Western Illinois Leathernecks football

Last updated
Western Illinois Leathernecks football
AmericanFootball current event.svg 2022 Western Illinois Leathernecks football team
Western Illinois Leathernecks wordmark.svg
First season1903
Athletic director Paul Bubb
Head coach Myers Hendrickson
1st season, 0–1 (.000)
Stadium Hanson Field
(capacity: 16,368)
Field surfaceMatrix Turf
Location Macomb, Illinois
NCAA division Division I FCS
Conference Missouri Valley
All-time record50943938 (.535)
Bowl record21 (.667)
Playoff appearances10
Playoff record7–9 (Div. I FCS)
0–1 (Div. II)
Conference titles13
1939, 1942, 1949, 1958, 1959, 1964, 1969, 1981, 1988, 1997, 1998, 2000, 2002
Consensus All-Americans59
ColorsPurple and gold [1]
   
Fight song We're Marching On
Mascot Colonel Rock (Live Bulldog), Rocky (Costumed Bulldog)
Marching band Western Illinois University Marching Leathernecks
Website goleathernecks.com
Western Illinois Leathernecks Western Illinois leaves Camp Randall 2014.jpg
Western Illinois Leathernecks

The Western Illinois Leathernecks football program is the intercollegiate American football team for Western Illinois University located in Macomb, Illinois. [2] [3] The team competes in the NCAA Division I Football Championship Subdivision (FCS) and are members of the Missouri Valley Football Conference. [4] The school's first football team was fielded in 1903. The team plays its home games at the 16,368 seat Hanson Field.

Contents

History

Western Illinois had an unofficial football team in 1902, the year the school was established. The team played four games against regional high schools and the Western Illinois Normal & Business Institute. In 1903, the school formed an athletic association for the fall football season, which is considered the official beginning of Western Illinois football by the school. [5]

The team adopted its nickname in 1927 when coach Ray Hanson, a decorated officer in the United States Marine Corps, asked the U.S. Navy for permission to use the Corps' Fighting Leathernecks nickname and logo for his team. Western Illinois is the only college which officially takes its nickname from a branch of the U.S. military. [6]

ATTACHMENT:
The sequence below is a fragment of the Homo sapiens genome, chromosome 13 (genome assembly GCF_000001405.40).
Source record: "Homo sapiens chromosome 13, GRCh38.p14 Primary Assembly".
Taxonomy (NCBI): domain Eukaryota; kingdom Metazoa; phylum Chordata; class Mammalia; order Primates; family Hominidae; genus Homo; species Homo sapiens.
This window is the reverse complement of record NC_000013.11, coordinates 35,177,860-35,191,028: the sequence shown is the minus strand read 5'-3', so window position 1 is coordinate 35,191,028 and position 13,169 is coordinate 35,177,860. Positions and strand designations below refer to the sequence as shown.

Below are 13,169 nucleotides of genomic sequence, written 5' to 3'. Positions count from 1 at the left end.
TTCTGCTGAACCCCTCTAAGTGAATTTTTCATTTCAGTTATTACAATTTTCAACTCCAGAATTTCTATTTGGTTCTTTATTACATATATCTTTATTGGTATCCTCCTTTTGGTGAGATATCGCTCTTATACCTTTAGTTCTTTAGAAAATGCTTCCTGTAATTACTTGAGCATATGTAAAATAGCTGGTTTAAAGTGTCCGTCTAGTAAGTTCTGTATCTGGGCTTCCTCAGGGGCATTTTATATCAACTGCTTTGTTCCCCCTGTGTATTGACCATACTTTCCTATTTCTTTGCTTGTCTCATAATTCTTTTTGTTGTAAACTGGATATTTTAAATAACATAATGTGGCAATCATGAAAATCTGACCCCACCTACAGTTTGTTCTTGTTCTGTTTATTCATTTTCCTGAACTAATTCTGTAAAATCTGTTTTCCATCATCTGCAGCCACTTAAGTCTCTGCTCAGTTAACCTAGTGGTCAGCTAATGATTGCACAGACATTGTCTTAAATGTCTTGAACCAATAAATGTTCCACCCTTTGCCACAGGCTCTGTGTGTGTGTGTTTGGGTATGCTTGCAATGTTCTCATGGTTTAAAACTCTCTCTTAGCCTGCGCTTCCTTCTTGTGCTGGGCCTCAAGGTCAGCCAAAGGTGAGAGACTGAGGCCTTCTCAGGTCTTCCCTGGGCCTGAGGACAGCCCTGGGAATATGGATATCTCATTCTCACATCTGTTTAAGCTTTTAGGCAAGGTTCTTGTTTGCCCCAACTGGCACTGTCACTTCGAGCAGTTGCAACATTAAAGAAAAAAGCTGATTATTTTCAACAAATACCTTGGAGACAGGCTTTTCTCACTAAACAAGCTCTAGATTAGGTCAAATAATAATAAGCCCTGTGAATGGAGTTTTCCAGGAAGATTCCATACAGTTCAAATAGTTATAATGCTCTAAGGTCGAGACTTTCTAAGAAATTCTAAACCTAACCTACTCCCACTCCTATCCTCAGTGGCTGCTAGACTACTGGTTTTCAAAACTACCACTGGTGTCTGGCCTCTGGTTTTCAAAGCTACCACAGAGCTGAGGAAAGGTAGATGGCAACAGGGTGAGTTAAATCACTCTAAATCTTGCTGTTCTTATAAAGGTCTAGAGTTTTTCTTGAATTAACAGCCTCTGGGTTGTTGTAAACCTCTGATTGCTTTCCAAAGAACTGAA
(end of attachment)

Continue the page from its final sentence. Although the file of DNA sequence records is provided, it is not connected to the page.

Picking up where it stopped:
Conference affiliations

YearsConferenceClassification
1903–1914Independent
1915–1949 Illinois Intercollegiate Athletic
1950–1969 Interstate Intercollegiate Athletic NCAA College Division
1970–1972Independent NCAA College Division
1973–1977 Independent Division II
1978–1980 Mid-Continent Division II
1981–1984 Mid-Continent Division I-AA
1985–1991 Gateway Collegiate Athletic Division I-AA
1992–2005 Gateway Football Division I-AA
2006–2007 Gateway Football Division I Football Championship Subdivision (FCS)
2008–present Missouri Valley Football Division I Football Championship Subdivision (FCS)

Championships

Conference championships

YearsConferenceOverall RecordConference Record
1939 Illinois Intercollegiate Athletic Conference 5–1–12–0–1
1942IIllinois Intercollegiate Athletic Conference5–0–23–0–1
1949IIllinois Intercollegiate Athletic Conference9–1–04–0
1958IIllinois Intercollegiate Athletic Conference6–1–15–1
1959IIllinois Intercollegiate Athletic Conference9–0–06–0
1964†IIllinois Intercollegiate Athletic Conference6–3–03–1
1969IIllinois Intercollegiate Athletic Conference8–2–03–0
1981† Mid-Continent 5–62–1
1988 Gateway Collegiate Athletic Conference 10–2–06–0
1997 Gateway Football Conference 8–34–1
1998Gateway Football Conference11–26–0
2000Gateway Football Conference9–35–1
2002†Gateway Football Conference11–26–1

† Co-championship

Playoffs and bowls

Playoffs

SeasonResultClassification
1973 First Round NCAA Division II Playoffs
1988 First Round NCAA Division I-AA Playoffs
1991 First RoundNCAA Division I-AA Playoffs
1996 First RoundNCAA Division I-AA Playoffs
1997 QuarterfinalsNCAA Division I-AA Playoffs(Pecan Bowl)
1998 SemifinalsNCAA Division I-AA Playoffs(Pecan Bowl)
2000 First RoundNCAA Division I-AA Playoffs
2002 QuarterfinalsNCAA Division I-AA Playoffs(Pecan Bowl)
2003 QuarterfinalsNCAA Division I-AA Playoffs(Pecan Bowl)
2010 Second Round NCAA Division I FCS Playoffs
2015 Second RoundNCAA Division I FCS Playoffs
2017 First RoundNCAA Division I FCS Playoffs

*Note: Since 1981, the NCAA Division I-AA/Division I FCS Playoffs Regional Championships were commonly referred to as the Boardwalk Bowl (East Region Championship), Pecan Bowl (Midwest Region Championship), Grantland Rice Bowl (South Region Championship), and Camellia Bowl (West Region Championship).

Bowl games

SeasonBowlOpponentResult
1949 Corn Bowl Wheaton W 13–0
1953Corn Bowl Iowa Wesleyan W 32–0
1955Corn Bowl Luther L 20–24

Head coaches

YearsName
1903Unknown
1904 L. H. Laughlin
1905 A. Laughlin
1906, 1910 Oliver Morton Dickerson
1907–1908 Charles A. Barnett
1909 Francis Taft
1911 Albert Walbrath
1912–1913Unknown
1914 Edward S. Dowell
1915Unknown
1916–1917, 1919 Erskine Jay
1918No team
1920–1921 W. A. Cleveland